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Canon EOS M100 hands-on review

Hands-on review: Canon’s new entry-level mirrorless camera is aiming for lots of likes

Our Verdict

Our first impressions are of a perfectly serviceable little mirrorless camera, but one that doesn't really bring anything new to the market. It's likeable, but no game-changer.


  • 24.2MP Dual Pixel CMOS sensor
  • Beginner-friendly approach


  • No electronic viewfinder
  • Few external controls

The EOS M100 has clearly got Instagramers, Facebook fans and smartphone snappers firmly in its sights. Canon is pitching this as a compact and stylish camera to have with you all the time and one designed to make the switch from smartphone to camera as effortless as possible. It has a touchscreen display with on-screen instructions and help for beginners, and a 180-degree upward flip that actives its selfie mode. 

It looks as if Canon plans to roll out its latest 24.2-megapixel Dual Pixel CMOS sensor across the whole of its EOS M range, as this is the latest camera to get this imaging unit, so although this camera might be aimed at the beginner market, it doesn’t skimp on tech. This sensor incorporates the company’s latest on-sensor phase-detection autofocus technology for fast and smooth autofocus, and not just for stills but for video too.

With a DIGIC 7 processor and an ISO range of 100-25,600, the M100 should be able to get good shots in low light, which is perfect for interior travel shots, restaurants and parties. It can also shoot continuously at 6.1fps, so it can capture the occasional action sequence too.

The EOS M100 is small and neat, though we'd rather it had a viewfinder.

Build and handling

The EOS M100 is quite nice to handle and use, but it’s clearly aimed at novices. On the top, the minimalist mode dial offers no real hint that there is a proper camera inside. There’s no built-in electronic viewfinder, nor any mention so far of an add-on unit. The M100’s LCD display looked bright and clear when we tried it out indoors at Canon’s launch event, but it remains to be seen how it fares in the glare of bright sunlight.

With very few external controls, the M100 relies heavily on its touch-sensitive interface for adjusting the camera controls. This works well and it will feel friendly and familiar if you’ve come straight from a smartphone. 

Say "cheese"! With its 24.2MP APS-C sensor, the EOS M100 will take massively better selfies than your smartphone.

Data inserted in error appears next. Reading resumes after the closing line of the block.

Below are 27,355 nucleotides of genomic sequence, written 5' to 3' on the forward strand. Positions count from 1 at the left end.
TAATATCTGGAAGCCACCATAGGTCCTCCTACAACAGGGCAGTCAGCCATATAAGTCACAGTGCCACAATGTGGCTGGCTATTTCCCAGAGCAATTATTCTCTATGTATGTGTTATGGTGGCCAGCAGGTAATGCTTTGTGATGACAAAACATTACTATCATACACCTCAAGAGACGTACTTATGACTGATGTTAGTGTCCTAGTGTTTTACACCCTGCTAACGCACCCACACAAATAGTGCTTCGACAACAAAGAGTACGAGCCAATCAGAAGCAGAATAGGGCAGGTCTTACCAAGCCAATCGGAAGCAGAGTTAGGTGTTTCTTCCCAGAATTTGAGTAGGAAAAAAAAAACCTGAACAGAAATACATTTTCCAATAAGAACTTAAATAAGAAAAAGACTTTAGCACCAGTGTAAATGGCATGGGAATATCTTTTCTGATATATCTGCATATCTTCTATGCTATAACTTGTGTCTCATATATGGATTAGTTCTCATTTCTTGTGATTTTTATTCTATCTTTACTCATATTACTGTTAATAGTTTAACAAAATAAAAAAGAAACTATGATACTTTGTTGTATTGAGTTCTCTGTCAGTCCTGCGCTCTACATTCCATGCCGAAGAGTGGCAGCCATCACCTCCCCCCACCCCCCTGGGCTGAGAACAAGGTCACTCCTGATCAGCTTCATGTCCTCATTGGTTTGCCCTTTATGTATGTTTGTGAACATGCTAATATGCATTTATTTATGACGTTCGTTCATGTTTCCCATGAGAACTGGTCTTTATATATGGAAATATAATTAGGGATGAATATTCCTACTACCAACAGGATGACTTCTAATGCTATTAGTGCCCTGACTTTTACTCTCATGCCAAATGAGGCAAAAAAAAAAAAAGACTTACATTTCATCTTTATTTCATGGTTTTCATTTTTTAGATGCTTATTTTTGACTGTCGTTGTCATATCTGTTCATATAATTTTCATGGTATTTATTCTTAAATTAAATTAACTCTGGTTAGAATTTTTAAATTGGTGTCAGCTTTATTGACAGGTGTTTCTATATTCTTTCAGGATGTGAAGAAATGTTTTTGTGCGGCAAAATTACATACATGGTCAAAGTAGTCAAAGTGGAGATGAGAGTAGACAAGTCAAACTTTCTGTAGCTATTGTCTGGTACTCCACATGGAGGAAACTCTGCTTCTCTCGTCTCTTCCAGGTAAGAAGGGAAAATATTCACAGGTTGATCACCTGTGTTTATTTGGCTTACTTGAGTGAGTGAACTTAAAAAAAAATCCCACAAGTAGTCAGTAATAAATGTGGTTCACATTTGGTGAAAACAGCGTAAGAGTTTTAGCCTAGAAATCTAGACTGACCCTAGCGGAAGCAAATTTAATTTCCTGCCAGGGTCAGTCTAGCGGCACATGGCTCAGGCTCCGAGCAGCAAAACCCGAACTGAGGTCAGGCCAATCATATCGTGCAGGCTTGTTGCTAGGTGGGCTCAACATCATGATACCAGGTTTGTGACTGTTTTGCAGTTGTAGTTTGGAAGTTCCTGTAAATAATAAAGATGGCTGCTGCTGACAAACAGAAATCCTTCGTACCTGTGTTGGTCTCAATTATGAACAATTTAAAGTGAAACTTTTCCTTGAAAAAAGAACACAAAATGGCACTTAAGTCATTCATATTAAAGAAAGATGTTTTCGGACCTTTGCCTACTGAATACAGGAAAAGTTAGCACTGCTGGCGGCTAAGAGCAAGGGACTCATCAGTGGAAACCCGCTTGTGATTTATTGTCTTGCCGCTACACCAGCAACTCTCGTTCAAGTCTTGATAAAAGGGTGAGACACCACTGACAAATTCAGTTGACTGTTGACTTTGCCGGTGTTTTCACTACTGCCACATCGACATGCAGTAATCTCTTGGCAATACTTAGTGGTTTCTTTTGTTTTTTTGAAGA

The selfie mode is fun, but with the camera held at arm’s length, the screen is smaller than a smartphone’s. It’s not really a problem, but worth pointing out. What’s also worth pointing out, of course, is that selfies taken with the M100 will be at the camera’s full resolution and far higher quality than the snaps taken with a smartphone’s front-facing camera. We also look forward to trying out Canon’s Wi-Fi and Bluetooth LE connectivity to see how easy it really is to transfer pictures to a smart device for sharing.


The EOS M100’s 49-point Dual Pixel CMOS AF felt snappy in good light, but slowed noticeably when the lighting was dimmer, though the indoor test conditions were pretty dark. The M100 does have a pop-up flash on an arm which extends from the top plate, but with this camera’s ISO 25,600 maximum, you’ll probably get better and more atmospheric results without the flash, even in dimly-lit interiors.

Fitted with Canon’s 15-45mm kit lens, the M100 certainly feels small and neat, for an APS-C format camera. The lens is extended by pushing a spring-loaded lever and then twisting the barrel, though – it’s not powered electrically.  

Even in dim restaurant lighting, The M100's results looked vibrant and sharp.

We weren’t allowed to take any image samples away with us because the cameras available at the launch were pre-production models, but if past experience with Canon’s Dual Pixel CMOS AF sensor in other EOS models is anything to go by, the picture quality should be very good.

Early verdict

The EOS M100 is another perfectly competent mirrorless EOS M model from Canon, and another attempt by a camera maker to target Instagram and Facebook fashionista who may be more familiar with smartphones than cameras.

Canon's 15-45mm kit lens (left) is small, but the optional 22mm prime (right) is smaller still.

The use of Canon’s 24-megapixel Dual Pixel CMOS AF sensor is a bonus because we’ve already seen how effective this is in other Canon cameras, including the flagship EOS M5 and the EOS 80D from Canon’s DSLR range, but this does push the price up for what is otherwise a pretty basic sort of camera.

The flip-up screen and selfie mode is perfect for this market, and the on-screen help for novices will help them step up from a smartphone into interchangeable-lens photography, but the simplicity of the controls and the lack of a viewfinder could make the EOS 100D a bit of a dead end later on, when novices are ready to take on some more challenging techniques. 

The EOS M100 is by no means the cheapest route into interchangeable lens photography, but Canon will be hoping that for Instagramers and smartphone upgraders it is the most appealing.